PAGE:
Kemtai app working out

Fitness Apps Can Now Analyze Your Movements Through AI, But How Well Do They Work?

Updated February 16, 2022

How are those New Year’s Resolutions coming along? Chances are, some of you might have had one along the lines of “get in shape,” “get more exercise,” “sleep more,” or “start eating healthier.” Now, how many of those goals have been all but abandoned?

According to a study conducted by fitness company Strava in 2019 and cited by InsideHook, most New Year’s Resolutions are ancient history by January 19 once everyday life obligations kick back into gear after the holidays and reality sets in. Meanwhile, a more recent U.S. News & World Report says that up to 80% of New Year’s Resolutions fail by the second week of February. There’s no time, it’s just too difficult, or there’s so much going on are among the top excuses for pushing them to the backburner.

Fitbit Charge 5 draped over a dumbbell with other workout gear.

I’m guilty of using some of these excuses in the past myself. And while I haven’t really changed my eating habits nor cut back on my wine consumption or hours in front of the TV, I have committed to exercising every day, doing multiple programs. Tech has come in handy for making this easy to do at home. I use my phone and AirPlay to stream workouts from an app to my smart TV. I use a fitness tracker to log workouts and a history of progress, and my smartphone camera to send “sweaty selfies” to friends who are doing the same programs from their own homes and on their own schedules. For my walks or runs, I wear true wireless earbuds and stream tunes to keep me motivated or, if it’s for de-stressing, to relax. I can’t imagine having remained committed to exercising daily for a year-plus without these tools.

With that said, one of the most important tools to achieving your goal of working out from home is the actual workout – you need something, or someone, to guide you. There are well-known apps and programs like Peloton, ones that come with smartwatches and fitness trackers from brands like Fitbit, Apple, and Garmin (some of which require a subscription), and others, like BeachBodyOnDemand, which I use. But there are plenty of new companies looking to change the game, including ones that integrate AI technology with fitness to further enhance the experience.


Kemtai workout score

Log into a Kemtai account via the website on a laptop and use your laptop camera to capture your full body from head to toe. Once you’re in the frame (you’ll need a large space where you can go back far enough to get your entire body in the frame), proceed with the workouts. Watch the trainer on one side of the screen to follow each move. Your movements and motion will be analyzed to provide real-time corrective feedback and guidance.

I tried a few sample workouts, which included running in place, jumping jacks, sumo squats, and bicycle crunches, and received helpful advice like to raise my knees higher, widen my legs, and bring my chest closer to my knees. When I performed an exercise correctly, like chest flys, I received positive reinforcement. It works by tracking 44 different data points on your body. Once done, you get a summary of your work along with video comparisons of your body performing an exercise and the trainer so you can compare and contrast to see how you can improve next time (see video below). You also get a score so you have a goal to work towards.

Additionally, the app counts your reps so you can focus on the exercise and not counting as you go. As you perform each rep, a counter advises on how well you’re performing the exercise so you can adjust your form until you get it right while following the on-screen tips.

Kemtai app working out

I love the summary videos at the end so you can get an idea of how you look doing a particular exercise, ideal if you don’t have a mirror in the room to monitor yourself. It’s also great for someone starting out who might not be sure if they are performing an exercise properly.

There are a variety of workouts available along with the option to create your own custom workout combinations based on preferred target areas, duration, and difficulty.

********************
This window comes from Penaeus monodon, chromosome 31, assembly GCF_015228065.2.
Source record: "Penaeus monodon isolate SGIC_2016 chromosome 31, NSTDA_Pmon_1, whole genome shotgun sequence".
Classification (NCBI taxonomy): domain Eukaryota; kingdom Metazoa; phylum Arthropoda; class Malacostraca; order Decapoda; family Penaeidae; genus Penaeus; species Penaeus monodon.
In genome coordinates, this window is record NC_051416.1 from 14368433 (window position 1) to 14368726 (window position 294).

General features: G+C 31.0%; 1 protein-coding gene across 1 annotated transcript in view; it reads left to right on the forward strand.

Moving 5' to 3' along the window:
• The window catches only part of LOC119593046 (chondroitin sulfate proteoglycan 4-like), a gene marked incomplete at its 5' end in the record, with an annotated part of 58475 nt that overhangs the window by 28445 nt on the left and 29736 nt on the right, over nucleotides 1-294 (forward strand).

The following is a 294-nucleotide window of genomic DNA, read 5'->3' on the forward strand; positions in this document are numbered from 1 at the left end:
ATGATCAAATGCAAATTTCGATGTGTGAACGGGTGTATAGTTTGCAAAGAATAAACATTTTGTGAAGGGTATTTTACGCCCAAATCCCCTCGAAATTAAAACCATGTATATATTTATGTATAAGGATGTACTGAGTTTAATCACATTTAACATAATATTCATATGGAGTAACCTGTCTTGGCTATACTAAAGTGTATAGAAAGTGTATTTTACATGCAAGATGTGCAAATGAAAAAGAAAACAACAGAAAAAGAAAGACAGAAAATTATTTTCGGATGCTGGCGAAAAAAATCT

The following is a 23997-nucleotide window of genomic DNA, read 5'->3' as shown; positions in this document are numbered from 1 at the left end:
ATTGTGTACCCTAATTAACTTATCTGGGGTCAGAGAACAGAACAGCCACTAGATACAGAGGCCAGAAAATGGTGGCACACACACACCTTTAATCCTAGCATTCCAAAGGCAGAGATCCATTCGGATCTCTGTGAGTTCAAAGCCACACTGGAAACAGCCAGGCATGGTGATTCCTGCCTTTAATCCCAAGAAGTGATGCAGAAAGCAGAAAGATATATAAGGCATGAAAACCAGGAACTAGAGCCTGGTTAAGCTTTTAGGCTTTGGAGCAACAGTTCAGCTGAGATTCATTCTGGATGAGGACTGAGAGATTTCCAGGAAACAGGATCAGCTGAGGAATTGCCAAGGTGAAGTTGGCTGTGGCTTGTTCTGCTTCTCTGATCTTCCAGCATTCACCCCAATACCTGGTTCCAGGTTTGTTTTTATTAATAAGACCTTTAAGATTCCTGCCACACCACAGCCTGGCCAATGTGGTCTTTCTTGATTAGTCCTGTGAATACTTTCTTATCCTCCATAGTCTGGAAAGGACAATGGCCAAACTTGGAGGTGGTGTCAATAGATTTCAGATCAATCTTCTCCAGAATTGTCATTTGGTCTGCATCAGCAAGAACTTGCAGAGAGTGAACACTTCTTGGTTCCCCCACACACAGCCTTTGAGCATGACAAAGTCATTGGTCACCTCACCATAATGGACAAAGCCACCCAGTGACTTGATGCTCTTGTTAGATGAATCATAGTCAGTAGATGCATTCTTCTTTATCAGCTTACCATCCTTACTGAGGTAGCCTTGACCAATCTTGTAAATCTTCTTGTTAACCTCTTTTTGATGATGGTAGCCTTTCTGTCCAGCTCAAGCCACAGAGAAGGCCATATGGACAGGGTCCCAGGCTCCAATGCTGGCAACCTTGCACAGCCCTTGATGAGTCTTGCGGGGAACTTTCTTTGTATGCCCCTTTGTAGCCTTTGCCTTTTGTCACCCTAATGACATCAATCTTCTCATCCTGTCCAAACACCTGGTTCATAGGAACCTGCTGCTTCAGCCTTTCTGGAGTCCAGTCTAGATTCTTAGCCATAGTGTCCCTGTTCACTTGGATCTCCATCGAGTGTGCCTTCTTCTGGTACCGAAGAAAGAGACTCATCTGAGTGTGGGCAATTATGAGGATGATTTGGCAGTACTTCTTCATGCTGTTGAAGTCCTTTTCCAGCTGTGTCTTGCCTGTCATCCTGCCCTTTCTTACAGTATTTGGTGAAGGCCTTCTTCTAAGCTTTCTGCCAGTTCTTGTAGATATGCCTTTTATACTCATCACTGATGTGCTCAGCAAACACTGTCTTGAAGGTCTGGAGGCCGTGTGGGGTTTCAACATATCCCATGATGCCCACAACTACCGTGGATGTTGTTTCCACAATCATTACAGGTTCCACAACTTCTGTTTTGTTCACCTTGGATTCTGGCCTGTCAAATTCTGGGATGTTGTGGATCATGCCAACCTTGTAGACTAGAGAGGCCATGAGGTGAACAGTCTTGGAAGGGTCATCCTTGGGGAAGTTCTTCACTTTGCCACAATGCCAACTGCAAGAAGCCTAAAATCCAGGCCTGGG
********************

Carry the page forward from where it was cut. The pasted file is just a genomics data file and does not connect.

There’s a 14-day trial after which you pay US$19/mo. and can cancel at any time.


Altis personal trainer

Dubbed the “world’s first” AI personal trainer, Altis is not actually an app but rather live form-tracking and coaching using a console that you connect to a screen via HDMI. About the size of a soundbar, the console uses a proprietary Body GPS computer vision neural network to provide hyper-personalized instruction for each individual as you work out. This takes into consideration your capabilities, limitations, and goals.

When exercising from home, especially on your own, people often question if their form is good and if they are doing a particular exercise the right way. This virtual coach tracks your movements to provide a visual of what you’re doing wrong, or conversely, provides confirmation when you’re doing something right. Based on your movements, the workout will also adjust to ensure you get maximum benefit from your time spent.

Altis Founders edition product

While Altis is launching soon in commercial spaces, including Hyatt-owned hotels and select health clubs across the U.S., there will be a consumer console ready to ship by the summer. The Altis is US$1,499 plus a US$39/mo. subscription for unlimited AI-powered hyper-personalized training sessions. Currently, the Founder’s Edition is on sale for US$999.


Gofa app

Another fitness company focusing on AI is GOFA, which tracks movements, counts reps, and analyzes your form so you can ensure you’re doing things correctly. Mirror your phone or tablet screen to the tablet then place the mobile device so its front camera is facing you and you can see your entire body in the frame. Everything is monitored on the big screen so you can follow along and see how you’re doing, including how well your position matches the coach doing the move on screen as well.

Gofa box and burn workout

I tried a few Ai-powered workouts, including Box & Burn and stretching post exercise, and it worked beautifully. While you are asked if you have a smartwatch or fitness tracker to connect to via BPM on screen (Fitbit and Apple are compatible) I couldn’t seem to get this to work with my Fitbit Charge 5. Nonetheless, it was great to see the bar graph displaying my level of activity at all times, encouraging me to work harder to reach a higher percentage. It’s almost like watching the ball scoot up the chute in that classic Ring-the-Bell carnival game, except here, ringing the bell is getting your activity level up to 100%. It made me put more intensity behind my punches. Seeing the calorie burn is also a motivator: while I can see that on my tracker as I workout, I have to peer over at my wrist to do so. With the BPM feature working as well, it would help me understand when I reach peak, cardio, and fat burn levels. Again, I get this indication from my wrist: the watch buzzes to let me know I have reached a new zone. But I don’t know what zone that is unless I stop to check. This would eliminate that issue.